Successful urban development in the Netherlands is possible. How? By stimulating a public-private partnership between government authorities and the market. Rebel knows what it takes to bring the two together.
Urban development, a long drawn out process
Urban development is a complex market involving many players. There is the state with its area development plans one the one hand and private parties such as developers, investors and construction companies on the other. And last but not least, there is the public. Varying interests often result in buildings being constructed without any real demand and they stand empty as a consequence, especially in times of crisis. In short, it is time the parties got to know each other better.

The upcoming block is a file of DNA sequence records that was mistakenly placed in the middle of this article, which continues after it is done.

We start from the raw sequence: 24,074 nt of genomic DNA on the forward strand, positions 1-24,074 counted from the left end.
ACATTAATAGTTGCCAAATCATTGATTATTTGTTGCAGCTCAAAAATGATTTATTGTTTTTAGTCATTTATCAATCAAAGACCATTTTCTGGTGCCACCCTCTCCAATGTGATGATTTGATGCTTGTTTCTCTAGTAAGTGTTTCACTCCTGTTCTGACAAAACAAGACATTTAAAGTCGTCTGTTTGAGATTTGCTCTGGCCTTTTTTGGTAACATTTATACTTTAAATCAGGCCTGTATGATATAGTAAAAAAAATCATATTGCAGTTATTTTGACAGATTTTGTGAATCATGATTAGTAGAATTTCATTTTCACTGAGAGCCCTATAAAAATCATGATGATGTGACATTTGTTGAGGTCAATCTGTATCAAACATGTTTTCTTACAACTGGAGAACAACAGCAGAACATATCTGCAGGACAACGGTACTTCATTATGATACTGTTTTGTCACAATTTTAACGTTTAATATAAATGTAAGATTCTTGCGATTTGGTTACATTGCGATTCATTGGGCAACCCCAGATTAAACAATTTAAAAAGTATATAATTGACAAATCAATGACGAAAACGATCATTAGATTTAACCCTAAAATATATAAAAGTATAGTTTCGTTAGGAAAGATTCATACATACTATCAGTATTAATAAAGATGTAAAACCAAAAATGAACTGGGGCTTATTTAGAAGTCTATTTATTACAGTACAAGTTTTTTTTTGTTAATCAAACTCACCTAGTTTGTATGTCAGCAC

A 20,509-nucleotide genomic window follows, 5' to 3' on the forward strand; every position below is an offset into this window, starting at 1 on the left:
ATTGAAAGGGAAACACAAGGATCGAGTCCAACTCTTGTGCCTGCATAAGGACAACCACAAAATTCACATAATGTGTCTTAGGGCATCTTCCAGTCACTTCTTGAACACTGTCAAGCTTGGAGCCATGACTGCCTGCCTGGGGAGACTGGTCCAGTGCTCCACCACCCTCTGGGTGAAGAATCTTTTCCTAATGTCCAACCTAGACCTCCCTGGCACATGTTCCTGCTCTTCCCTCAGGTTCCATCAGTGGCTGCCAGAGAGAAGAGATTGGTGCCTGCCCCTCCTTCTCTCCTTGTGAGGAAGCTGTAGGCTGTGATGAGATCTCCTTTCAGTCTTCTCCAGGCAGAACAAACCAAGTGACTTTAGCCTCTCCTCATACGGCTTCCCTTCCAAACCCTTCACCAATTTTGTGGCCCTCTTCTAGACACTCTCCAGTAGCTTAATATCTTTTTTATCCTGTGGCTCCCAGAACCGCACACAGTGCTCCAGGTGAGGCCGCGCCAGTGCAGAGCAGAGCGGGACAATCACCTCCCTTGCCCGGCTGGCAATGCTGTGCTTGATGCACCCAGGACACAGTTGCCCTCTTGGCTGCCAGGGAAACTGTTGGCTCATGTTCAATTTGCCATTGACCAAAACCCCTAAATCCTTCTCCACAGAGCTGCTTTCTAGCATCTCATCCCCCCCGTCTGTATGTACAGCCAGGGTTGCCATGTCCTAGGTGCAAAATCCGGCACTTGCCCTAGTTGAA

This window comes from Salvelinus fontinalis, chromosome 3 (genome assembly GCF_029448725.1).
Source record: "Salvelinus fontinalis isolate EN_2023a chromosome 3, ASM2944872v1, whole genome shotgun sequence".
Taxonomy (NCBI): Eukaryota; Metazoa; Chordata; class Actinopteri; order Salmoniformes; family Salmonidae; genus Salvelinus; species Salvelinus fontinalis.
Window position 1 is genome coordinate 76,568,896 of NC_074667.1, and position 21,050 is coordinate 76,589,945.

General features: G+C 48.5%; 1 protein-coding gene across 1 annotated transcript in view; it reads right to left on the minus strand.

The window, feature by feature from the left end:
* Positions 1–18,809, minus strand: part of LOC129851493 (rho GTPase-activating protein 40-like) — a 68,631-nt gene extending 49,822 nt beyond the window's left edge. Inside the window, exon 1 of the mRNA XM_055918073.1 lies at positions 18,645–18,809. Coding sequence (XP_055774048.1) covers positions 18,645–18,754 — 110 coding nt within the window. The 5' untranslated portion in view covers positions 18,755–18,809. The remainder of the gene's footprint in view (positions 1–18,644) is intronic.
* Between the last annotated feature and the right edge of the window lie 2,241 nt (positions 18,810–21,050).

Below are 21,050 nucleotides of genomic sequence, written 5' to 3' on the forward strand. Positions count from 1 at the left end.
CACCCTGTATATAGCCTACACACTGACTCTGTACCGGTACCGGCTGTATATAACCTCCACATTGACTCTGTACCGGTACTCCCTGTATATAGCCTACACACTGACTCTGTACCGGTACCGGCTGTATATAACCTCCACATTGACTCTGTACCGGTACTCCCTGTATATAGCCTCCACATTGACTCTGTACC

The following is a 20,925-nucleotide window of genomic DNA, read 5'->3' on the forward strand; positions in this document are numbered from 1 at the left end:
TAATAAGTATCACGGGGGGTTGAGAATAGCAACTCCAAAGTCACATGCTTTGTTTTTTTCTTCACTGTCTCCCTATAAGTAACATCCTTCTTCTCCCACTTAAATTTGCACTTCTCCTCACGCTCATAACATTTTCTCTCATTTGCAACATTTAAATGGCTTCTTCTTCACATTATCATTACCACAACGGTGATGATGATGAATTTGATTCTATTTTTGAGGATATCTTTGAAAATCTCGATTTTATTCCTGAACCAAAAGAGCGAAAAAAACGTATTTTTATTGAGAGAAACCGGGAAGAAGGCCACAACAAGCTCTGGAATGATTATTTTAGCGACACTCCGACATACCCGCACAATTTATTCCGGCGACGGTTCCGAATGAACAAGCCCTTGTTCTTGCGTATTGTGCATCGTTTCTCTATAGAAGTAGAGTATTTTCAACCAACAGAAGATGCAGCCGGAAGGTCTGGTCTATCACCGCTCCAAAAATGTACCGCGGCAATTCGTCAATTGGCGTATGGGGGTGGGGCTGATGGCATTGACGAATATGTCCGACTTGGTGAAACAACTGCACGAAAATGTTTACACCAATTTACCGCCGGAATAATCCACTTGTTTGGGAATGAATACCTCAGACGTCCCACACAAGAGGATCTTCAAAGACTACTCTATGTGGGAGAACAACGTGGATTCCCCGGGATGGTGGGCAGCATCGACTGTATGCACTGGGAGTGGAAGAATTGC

Rebellious, demand-lead thinking
We think demand should determine building and not the fact that there happens to be a space in which to do it. Small scale projects and flexible planning are key concepts. We translate these into public-private contracts which are future proof and limit the risks for both parties. This is how realistic plans are made. We have presented flexible, demand-lead business cases many times before, for instance for the Hart van Zuid project in Rotterdam (the Netherlands), a real estate PPP study commissioned by the International Finance Corporation in Albania, a finance options exploration for inner city development in Zagreb (Croatia) and respectful inner city revitalisation in the Mediterranean region financed by the European Investment Bank.
A shrinking economy and empty buildings present an even greater challenge than sustainability. The solution lies in an efficient cooperation between the market and the state. The two need each other. And by presenting a clear picture of the social and financial implications of certain choices, we can make the decision making process that much simpler.